Growing up Greeks is instead of spending summers down the shore like most American kids, you spent them in your father’s village in Greece, secluded from the modern world. It’s knowing the true meaning of hard work and dedication to your craft. It’s working 12 hour shifts as a kid at your family’s restaurant and laughing when you hear little Jimmy from down the street complain about waking up to complete his paper route during the summer. It’s having your name butchered time and again, yet you prefer not ever shortening it because you are proud. It’s arguing with your parents about missing baseball practice when you were a kid due to having to attend Greek school on a Tuesday, Thursday and Friday nights, and then realizing 15 years later that the gift of education was the best gift that they could have ever given you.

Growing up Greek is when you’re cooking and you choose to use a different utensil than a wooden spoon due to the risk of having Vietnam War type flashbacks from your childhood. It’s being raised in a community where you’re not only reprimanded by your own parents when you step out of line, but your entire neighborhood. It’s learning from a young age how not only to respect yourself, but your family, community and everything else around you. It’s using the tools that the Ancient Greeks created thousands of years ago, like the arts, mathematics, all of the modern sciences, democracy and many more to help mold, influence and contribute to the world and to the country that we live in today.

Growing up Greek is not only an honor, but a privilege. We, as Greek Americans, are fortunate enough to grow up with the world at our fingertips. Our parents, grandparents and great grandparents worked and built opportunities for us that they never thought they would live to see. From coming to this country without a penny to their names, we have become educated and have succeeded to the highest levels available in this country in hundreds of various fields. It is our responsibility to at least try to keep the same vision and continue those efforts for ourselves, our children and our Greek American community. Without that, we start to lose who we are and forget where we came from. We cannot afford to lose the very values and traditions that through thousands of years, our people fought to preserve and keep alive. To me, there is nothing more American than being Greek American.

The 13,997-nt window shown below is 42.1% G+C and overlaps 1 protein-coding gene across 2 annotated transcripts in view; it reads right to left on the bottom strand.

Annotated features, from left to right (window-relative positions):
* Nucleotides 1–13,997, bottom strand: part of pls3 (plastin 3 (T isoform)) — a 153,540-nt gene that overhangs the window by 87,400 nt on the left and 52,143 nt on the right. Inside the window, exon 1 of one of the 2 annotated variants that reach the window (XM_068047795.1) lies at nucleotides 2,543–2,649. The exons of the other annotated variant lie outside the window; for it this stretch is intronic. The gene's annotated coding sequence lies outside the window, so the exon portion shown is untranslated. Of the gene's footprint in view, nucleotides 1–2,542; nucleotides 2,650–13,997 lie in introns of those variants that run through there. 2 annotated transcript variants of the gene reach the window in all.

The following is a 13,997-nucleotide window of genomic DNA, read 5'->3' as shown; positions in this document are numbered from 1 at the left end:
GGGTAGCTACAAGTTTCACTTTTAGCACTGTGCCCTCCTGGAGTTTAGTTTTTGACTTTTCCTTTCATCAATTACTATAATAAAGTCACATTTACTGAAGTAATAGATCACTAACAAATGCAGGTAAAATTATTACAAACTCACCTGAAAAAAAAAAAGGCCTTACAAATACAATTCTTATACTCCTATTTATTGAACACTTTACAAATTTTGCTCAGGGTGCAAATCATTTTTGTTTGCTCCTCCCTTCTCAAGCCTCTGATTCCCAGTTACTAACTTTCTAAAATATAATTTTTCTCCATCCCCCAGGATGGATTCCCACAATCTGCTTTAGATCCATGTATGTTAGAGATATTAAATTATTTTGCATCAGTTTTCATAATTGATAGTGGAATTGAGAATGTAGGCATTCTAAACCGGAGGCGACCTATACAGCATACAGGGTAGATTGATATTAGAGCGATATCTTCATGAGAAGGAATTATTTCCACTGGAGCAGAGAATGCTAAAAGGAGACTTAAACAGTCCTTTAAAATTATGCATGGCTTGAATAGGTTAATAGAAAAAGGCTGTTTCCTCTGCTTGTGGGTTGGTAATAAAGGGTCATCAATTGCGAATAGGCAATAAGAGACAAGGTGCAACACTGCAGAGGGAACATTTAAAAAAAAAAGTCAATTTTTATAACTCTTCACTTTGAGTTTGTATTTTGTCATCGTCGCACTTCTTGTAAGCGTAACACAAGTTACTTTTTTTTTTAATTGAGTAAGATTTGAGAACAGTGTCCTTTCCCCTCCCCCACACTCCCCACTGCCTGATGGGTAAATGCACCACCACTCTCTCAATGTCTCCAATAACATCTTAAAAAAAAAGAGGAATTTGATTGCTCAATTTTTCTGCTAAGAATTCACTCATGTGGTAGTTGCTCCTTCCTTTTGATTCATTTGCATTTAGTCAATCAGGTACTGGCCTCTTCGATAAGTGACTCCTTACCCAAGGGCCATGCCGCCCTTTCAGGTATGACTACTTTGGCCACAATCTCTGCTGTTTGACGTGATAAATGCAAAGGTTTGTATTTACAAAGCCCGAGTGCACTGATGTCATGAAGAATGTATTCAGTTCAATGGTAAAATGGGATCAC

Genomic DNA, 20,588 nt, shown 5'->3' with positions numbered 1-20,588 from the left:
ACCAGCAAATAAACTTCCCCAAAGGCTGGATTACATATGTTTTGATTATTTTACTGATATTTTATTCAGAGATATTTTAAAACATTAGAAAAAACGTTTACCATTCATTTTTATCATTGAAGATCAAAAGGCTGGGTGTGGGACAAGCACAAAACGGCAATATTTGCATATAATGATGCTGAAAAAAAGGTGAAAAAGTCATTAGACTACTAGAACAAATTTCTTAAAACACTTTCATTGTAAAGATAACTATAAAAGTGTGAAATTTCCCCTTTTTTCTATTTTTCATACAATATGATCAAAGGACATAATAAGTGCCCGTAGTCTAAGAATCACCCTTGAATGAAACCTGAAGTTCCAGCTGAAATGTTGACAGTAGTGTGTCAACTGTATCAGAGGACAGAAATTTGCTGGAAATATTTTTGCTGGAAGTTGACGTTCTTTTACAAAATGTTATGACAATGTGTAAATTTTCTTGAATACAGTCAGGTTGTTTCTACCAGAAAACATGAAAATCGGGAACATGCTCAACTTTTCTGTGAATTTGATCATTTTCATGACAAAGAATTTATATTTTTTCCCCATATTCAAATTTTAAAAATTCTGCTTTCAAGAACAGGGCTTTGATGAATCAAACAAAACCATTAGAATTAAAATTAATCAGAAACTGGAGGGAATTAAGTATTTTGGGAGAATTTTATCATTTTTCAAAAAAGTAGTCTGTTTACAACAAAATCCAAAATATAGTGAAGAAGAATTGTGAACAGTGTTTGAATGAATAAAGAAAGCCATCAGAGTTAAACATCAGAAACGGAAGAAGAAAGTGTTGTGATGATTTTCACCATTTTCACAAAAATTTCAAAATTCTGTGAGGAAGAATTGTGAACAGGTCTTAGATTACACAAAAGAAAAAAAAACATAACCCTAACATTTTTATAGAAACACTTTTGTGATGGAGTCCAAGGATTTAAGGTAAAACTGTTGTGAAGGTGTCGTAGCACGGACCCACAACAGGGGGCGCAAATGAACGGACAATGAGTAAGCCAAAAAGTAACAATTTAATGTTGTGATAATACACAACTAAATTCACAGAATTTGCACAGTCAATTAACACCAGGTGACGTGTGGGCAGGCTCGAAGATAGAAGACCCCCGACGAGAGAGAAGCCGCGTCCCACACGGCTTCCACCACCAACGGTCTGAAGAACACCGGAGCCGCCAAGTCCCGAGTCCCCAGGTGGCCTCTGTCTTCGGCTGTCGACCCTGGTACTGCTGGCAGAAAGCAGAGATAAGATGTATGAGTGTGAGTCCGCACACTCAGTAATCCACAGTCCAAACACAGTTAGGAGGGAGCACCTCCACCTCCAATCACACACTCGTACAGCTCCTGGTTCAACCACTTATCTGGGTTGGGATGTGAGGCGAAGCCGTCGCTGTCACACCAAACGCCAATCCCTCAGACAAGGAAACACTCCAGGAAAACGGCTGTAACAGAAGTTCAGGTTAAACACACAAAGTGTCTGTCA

For the cast and members of this show, I know you might think that it’s cool or you might make a dollar or two out of it (and believe me those who know me, know that I am always ready for having a good time), but think of the bigger picture and the consequence, not only for your own self-image, but the image of the entire Greek American Community. It’s a shame to see our great image that our people have built in this country ruined by a few episodes of a trashy television on MTV. Based off of looking at the preview for this show, this channel is clearly taking advantage of you, and if I were you I would leave this dumb idea for a show quickly and save some face. I can only pray that the actual show is nothing like the trailer. That’s my rant for now, but I’ll leave you all with one thing. I wouldn’t change growing up as a Greek American for the world. I will make sure to pass that along to my family when the time comes.